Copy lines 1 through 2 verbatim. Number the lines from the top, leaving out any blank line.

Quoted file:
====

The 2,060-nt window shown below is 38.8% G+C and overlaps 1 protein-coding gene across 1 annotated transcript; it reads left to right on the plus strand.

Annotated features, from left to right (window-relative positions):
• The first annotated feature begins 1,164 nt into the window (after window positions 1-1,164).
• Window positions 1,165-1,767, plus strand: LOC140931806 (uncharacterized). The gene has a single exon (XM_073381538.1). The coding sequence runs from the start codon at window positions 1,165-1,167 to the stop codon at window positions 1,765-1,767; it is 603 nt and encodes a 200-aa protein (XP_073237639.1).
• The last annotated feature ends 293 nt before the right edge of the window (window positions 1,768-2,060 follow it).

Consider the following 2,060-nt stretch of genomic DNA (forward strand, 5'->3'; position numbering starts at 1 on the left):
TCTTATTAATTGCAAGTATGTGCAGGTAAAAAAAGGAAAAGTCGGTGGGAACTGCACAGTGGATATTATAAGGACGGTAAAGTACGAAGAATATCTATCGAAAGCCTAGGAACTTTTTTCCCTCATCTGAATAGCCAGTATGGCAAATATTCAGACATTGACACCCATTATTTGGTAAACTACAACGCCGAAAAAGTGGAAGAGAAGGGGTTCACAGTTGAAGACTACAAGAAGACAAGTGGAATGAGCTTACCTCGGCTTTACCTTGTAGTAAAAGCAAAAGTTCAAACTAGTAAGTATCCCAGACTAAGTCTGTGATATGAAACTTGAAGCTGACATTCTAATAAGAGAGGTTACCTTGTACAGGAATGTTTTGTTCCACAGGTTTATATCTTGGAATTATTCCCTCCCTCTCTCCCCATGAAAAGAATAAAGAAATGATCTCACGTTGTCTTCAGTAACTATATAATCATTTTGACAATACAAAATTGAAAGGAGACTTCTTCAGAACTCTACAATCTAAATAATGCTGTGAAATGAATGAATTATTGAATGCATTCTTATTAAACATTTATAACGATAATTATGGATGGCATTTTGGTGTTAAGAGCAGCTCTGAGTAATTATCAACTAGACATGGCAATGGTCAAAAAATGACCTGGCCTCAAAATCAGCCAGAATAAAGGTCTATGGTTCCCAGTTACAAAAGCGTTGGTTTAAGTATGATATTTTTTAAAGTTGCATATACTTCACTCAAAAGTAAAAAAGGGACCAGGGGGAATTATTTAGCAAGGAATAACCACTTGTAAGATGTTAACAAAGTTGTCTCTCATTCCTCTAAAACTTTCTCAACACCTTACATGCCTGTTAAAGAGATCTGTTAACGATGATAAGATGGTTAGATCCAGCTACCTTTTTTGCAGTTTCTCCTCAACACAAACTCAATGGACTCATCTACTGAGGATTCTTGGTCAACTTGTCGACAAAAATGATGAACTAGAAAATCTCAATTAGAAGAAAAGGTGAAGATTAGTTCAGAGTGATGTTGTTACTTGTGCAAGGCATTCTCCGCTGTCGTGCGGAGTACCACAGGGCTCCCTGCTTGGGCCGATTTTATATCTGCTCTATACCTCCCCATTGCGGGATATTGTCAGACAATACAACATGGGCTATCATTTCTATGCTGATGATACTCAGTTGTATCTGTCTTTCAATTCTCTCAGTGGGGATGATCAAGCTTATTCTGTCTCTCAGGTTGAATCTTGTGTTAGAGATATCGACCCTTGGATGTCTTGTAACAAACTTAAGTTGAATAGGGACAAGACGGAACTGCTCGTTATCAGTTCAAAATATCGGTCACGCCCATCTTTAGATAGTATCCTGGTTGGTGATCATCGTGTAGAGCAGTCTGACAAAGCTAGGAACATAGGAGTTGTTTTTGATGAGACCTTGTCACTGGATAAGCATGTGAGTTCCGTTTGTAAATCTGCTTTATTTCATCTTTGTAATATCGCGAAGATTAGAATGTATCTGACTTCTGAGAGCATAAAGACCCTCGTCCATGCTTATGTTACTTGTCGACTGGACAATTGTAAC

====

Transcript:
The 2,060-nt window shown below is 38.8% G+C and overlaps 1 protein-coding gene across 1 annotated transcript; it reads left to right on the plus strand.

Annotated features, from left to right (window-relative positions):